I have a true love of gadgetry, especially where it’s some type of mult-function device that allows usage on its own, but also transports your information to a home computer as well or has some extended versatility in some other way. That’s what led me to my acquisition of the Garmin GPSMAP 60CSx. A primary example of what I’m talking about with regard to a multi-function device is my almost three year old Verizon Wireless XV6700 Windows Mobile Phone. First, and foremost, it’s a phone. Then it’s a phone that’s really a computer with cool programs to listen to and watch media, manage your contacts, and host your personal calendar of appointments and events. Beyond that, you can get a data plan and that’s where it really gets interesting. You can not only surf the internet, you can hook the phone up to your laptop and use it as a broadband modem sucking down EVDO packets at a very quick clip. Pretty good so far, right? Add a couple of more programs, and we’re running pro photography software on it including slideshows, calculating job estimates, and uploading files via FTP to my website. No kidding. I was amazed when I found out that I could upload and download files from my website and could instantly make changes on the site without being at home on my computer. Incredible.
Here, lately, both the Windows Mobile Phone and my Dell Axim 51V have been serving yet another purpose for me. I’ve recently moved further out in the country and can’t get a good enough cell signal to make and take phone calls. I really didn’t want to add a land line since I haven’t had one for years, so I found the answer in running Skype 2.2 Mobile on the two portable devices I mentioned. I can take my Verizon Wireless phone, turn off the cell phone signal mode, turn on the Wi-Fi mode, and use my 802.11G Wi-Fi network at home to make phone calls over the internet. I can even do this with my Dell Axim X51V PDA, which was never intended to be used as a phone!
That kind of multi-faceted context is what I’m talking about when it comes to loving specific kinds of gear. One such example of that context and current technology trends is GPS hand-held devices. Several years ago, I picked up a GPS device from Magellan, and it was OK. It had a black and white screen, and it was pretty much up to date technology back then, but it didn’t really grab me. It wasn’t until almost two years ago when I took a trip to Yellowstone that I discovered the real potential and joy of GPS devices. I had done all the requisite research for the trip, and found that I would probably be driving close to six thousand miles during the whole adventure. I wanted a way to be able to document that and record it. That’s when I purchased a GPS receiver and software from Garmin to install on my Dell E1505 laptop.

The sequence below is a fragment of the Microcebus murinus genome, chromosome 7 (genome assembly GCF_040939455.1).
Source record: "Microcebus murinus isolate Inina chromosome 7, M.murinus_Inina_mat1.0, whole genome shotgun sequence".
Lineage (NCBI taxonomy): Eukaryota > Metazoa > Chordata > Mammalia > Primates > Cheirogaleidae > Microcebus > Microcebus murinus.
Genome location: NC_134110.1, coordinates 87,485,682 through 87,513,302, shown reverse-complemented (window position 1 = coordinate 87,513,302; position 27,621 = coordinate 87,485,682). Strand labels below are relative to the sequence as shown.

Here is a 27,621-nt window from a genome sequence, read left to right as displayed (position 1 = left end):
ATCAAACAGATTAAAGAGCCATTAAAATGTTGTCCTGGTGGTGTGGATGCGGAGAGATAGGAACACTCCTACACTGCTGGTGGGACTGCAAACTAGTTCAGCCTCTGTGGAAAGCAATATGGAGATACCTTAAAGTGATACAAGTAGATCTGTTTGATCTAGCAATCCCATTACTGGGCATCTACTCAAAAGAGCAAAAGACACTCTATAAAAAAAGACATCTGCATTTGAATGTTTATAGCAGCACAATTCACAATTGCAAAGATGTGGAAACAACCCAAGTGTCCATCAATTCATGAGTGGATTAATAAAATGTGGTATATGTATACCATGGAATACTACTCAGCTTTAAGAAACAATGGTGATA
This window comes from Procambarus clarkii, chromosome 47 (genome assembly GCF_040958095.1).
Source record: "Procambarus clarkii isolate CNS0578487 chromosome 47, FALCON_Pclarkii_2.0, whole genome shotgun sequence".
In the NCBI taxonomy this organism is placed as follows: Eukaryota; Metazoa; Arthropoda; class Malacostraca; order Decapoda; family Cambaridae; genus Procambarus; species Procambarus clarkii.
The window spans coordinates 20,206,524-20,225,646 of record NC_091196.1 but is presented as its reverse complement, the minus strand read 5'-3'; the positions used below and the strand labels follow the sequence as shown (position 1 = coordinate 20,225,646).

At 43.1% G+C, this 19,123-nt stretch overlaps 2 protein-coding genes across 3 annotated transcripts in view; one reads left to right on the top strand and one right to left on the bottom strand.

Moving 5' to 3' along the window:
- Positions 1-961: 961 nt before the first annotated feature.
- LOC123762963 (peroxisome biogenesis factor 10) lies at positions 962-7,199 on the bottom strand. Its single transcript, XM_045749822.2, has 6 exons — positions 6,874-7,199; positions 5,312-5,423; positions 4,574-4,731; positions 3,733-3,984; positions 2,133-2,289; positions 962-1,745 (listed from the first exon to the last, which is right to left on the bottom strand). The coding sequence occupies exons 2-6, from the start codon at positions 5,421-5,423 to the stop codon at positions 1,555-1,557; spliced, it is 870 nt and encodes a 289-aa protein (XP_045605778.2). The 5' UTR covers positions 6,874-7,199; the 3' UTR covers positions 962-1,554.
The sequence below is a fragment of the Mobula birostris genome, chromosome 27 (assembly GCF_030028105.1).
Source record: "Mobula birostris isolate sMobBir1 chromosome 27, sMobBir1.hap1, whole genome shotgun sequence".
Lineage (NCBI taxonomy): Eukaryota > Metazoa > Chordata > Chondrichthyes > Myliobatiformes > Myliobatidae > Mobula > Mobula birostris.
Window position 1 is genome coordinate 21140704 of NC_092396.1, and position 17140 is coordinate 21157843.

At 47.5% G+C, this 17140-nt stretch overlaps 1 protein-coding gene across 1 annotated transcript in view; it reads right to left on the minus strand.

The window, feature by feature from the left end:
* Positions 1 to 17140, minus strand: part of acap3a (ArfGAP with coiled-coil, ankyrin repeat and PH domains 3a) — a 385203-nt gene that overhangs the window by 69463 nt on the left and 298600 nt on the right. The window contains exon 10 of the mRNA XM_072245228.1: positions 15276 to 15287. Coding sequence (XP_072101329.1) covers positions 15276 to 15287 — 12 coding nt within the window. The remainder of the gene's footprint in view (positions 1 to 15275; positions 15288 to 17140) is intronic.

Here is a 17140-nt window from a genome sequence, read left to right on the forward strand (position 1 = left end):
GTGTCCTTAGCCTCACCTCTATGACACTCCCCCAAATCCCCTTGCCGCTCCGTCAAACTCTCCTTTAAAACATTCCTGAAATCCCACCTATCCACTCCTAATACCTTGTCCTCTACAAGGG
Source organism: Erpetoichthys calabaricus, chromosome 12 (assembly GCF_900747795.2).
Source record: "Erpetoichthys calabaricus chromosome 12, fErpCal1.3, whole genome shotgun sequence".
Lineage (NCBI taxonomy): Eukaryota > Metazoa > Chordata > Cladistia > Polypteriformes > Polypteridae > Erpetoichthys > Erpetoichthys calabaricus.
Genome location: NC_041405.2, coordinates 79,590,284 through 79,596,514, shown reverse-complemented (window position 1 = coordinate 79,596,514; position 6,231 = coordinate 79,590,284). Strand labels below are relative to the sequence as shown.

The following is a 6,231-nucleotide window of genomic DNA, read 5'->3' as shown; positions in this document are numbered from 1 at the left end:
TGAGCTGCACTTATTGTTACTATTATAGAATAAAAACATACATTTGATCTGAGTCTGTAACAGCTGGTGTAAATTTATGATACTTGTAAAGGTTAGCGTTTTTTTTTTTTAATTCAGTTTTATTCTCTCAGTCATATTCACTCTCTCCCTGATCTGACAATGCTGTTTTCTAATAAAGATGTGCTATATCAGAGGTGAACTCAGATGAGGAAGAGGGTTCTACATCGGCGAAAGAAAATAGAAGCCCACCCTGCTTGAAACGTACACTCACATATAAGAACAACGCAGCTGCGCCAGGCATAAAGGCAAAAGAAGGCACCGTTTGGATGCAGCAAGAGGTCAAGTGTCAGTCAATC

I was like a kid at Christmas during the whole trip every time I was in the driver’s seat. I had the laptop mounted where I could see it from my seat, and it was just the neatest thing for me to see that little arrow moving across that large screen in pace with my journey across America. It was live and in color, and I was sold!Once I had finished the trip and pulled up all my waypoints and routes during my trip, I was fascinated by the potential uses for GPS technology. It was then that I decided I had to have a portable model to keep with me while I was on foot. One of the most pressing reasons is that I do a lot of outdoor photography, and I wanted to be able to record the coordinates of the different pictures that I took. That way, I could map out those areas for other photographers and I could keep a record for myself should I ever want to return to one of those areas. So, the search began, but after a couple of weeks of intensive study, I found out that I didn’t have to go that far at all to get the model that I thought was the best buy on the market. It, too, was made by Garmin, and it’s the GPSMAP 60CSx.